New rule extends employment term for international STEM students

May 09, 2016 0 COMMENTS

by Elaine Young

The rules affecting how long international students in certain fields can work in the United States without changing their visa status will change on May 10.

Currently, when international students in F-1 visa status graduate with a bachelor’s, master’s, or doctorate from a U.S. school, they can work for one year, in a period called Optional Practical Training (OPT), in a job related to their major field of study. That training period is being extended for international students with science, technology, engineering, or math (STEM) degrees from U.S. schools.

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Employers should continue using expired Form I-9 until new version is available

April 01, 2016 0 COMMENTS

The current revision of U.S. Citizenship and Immigration Services (USCIS) Form I-9 expired March 31. However, USCIS has instructed employers to continue using this version of the form until a new revision is approved.

Meanwhile, revisions to Form I-9 have been proposed, but the new form cannot be finalized and adopted until the public has had the opportunity to submit comments on the changes.

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H-1B visa deadline looms

March 25, 2013 0 COMMENTS

by Elaine Young

Employers wanting to hire foreign workers through the H-1B visa program need to be ready to file petitions with U.S. Citizenship and Immigration Services (USCIS) on April 1. U.S. businesses use the H-1B program to employ foreign workers in specialty occupations that require theoretical or technical expertise in specialized fields. The first possible start date for most H-1B employees is the first day of the federal fiscal year, October 1. Therefore, petitions submitted on April 1, 2013, will apply to the 2014 federal fiscal year, which begins October 1, 2013.

Here’s an overview of what to consider before April 1 and some information about how the H-1B process may change in the future.

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USCIS issues revised Form I-9

March 08, 2013 0 COMMENTS

The U.S. Citizenship and Immigration Services (USCIS) has published a revised Form I-9, and employers should begin using it right away.

The new form went into effect today. The revision date of the form is printed in the lower left corner. Employers are encouraged to begin using the new form now, but forms dated February 2, 2009, and August 7, 2009, will be accepted until the effective date of the revised form—May 7, 2013.

All employers are required to complete a Form I-9 for each employee hired in the United States. The purpose of the form is to verify employees’ identity and employment authorization. Employers shouldn’t complete the revised Form I-9 for current employees if a properly completed form is already on file.

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New E-Verify Requirements Going into Effect in North Carolina

September 19, 2011 0 COMMENTS

By Richard L. Rainey

A new North Carolina state law soon will require use of the U.S. Citizenship and Immigration Services’ (USCIS) E-Verify system to check if workers are legally entitled to work in the United States.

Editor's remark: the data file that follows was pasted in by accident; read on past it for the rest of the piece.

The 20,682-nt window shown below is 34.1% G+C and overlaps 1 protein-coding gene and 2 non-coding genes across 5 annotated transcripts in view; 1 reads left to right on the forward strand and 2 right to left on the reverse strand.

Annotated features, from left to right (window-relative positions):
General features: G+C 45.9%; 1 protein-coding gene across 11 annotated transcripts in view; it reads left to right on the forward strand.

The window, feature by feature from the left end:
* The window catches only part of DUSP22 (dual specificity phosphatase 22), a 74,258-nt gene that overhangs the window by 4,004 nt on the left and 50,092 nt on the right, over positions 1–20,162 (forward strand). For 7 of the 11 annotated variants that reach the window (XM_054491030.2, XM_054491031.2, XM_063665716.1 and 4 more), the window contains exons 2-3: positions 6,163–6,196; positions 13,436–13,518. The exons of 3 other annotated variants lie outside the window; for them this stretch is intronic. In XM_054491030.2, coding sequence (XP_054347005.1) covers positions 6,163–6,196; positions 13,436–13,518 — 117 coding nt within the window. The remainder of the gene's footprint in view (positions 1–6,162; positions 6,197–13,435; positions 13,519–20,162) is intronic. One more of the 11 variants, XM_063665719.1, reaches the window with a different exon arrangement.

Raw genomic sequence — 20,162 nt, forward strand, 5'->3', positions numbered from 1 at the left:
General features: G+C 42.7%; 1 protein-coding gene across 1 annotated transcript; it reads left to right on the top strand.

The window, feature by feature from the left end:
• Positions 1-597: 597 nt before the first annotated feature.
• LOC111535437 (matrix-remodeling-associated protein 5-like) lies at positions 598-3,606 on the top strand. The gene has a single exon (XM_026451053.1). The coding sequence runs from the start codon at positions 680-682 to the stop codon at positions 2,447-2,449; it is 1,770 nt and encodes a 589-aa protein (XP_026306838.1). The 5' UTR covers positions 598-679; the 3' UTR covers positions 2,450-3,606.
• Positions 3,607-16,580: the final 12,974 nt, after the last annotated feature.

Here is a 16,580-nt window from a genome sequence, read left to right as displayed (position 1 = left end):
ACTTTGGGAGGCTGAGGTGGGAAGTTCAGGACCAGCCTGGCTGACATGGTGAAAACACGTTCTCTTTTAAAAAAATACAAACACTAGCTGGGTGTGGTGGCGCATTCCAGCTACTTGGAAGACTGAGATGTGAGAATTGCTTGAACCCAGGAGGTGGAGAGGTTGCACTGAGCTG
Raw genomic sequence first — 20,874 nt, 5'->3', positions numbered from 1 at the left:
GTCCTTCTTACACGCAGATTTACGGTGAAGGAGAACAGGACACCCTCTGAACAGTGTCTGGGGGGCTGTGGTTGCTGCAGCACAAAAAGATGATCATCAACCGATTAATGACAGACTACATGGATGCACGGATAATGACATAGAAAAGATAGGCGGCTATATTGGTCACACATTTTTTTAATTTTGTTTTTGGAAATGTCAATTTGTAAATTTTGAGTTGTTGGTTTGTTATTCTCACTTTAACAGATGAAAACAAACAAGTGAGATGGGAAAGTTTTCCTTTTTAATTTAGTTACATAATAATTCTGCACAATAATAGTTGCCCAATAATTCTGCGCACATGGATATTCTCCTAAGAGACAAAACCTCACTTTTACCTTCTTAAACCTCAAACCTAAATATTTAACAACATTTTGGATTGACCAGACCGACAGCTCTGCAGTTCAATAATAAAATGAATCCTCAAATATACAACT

Under the new law, signed by Governor Bev Perdue on June 23, all employers in North Carolina that employ 25 or more workers eventually will be required to use the system. The new law will take effect at different times based on an employer’s size and type: read more…

U.S. District Court Upholds E-Verify System

August 27, 2009 1 COMMENTS

This week, a Maryland U.S. District Court ruled in favor of the U.S. government in a lawsuit challenging the legality of the E-Verify system (Chamber of Commerce of the United States v. Napolitano). This means that beginning September 8, 2009, federal contractors and subcontractors will be required to use the E-Verify system to ensure their employees are legally authorized to work in the United States. The requirement is designed to stop federal contractors and subcontractors from hiring illegal immigrants.

The E-Verify system is a federal government online database program that allows employers to verify employment eligibility by electronically comparing employee information taken from the Employment Eligibility Verification Form (Form I-9) against the records in the Department of Homeland Security (DHS) and Social Security Administration (SSA) databases. The system, which facilitates compliance with federal immigration laws and is currently voluntary for employers, is jointly operated by the DHS and the SSA and is overseen by the U.S. Citizenship and Immigration Services (USCIS).

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Form I-9 Remains Valid Beyond June 30, 2009

June 26, 2009 0 COMMENTS

U.S. Citizenship and Immigration Services (USCIS) announced today (June 26) that the Employment Eligibility Verification Form I-9 (Rev. 02/02/09) currently on the USCIS website will continue to be valid for use beyond June 30, 2009. The agency has requested that the Office of Management and Budget approve the continued use of the current  Form I-9. While this request is pending, the Form I-9 (Rev. 02/02/09) will not expire. USCIS will update the form when the extension is approved. Employers will be able to use either the Form I-9 with the new revision date or the Form I-9 with the 02/02/09 revision date at the bottom of the form.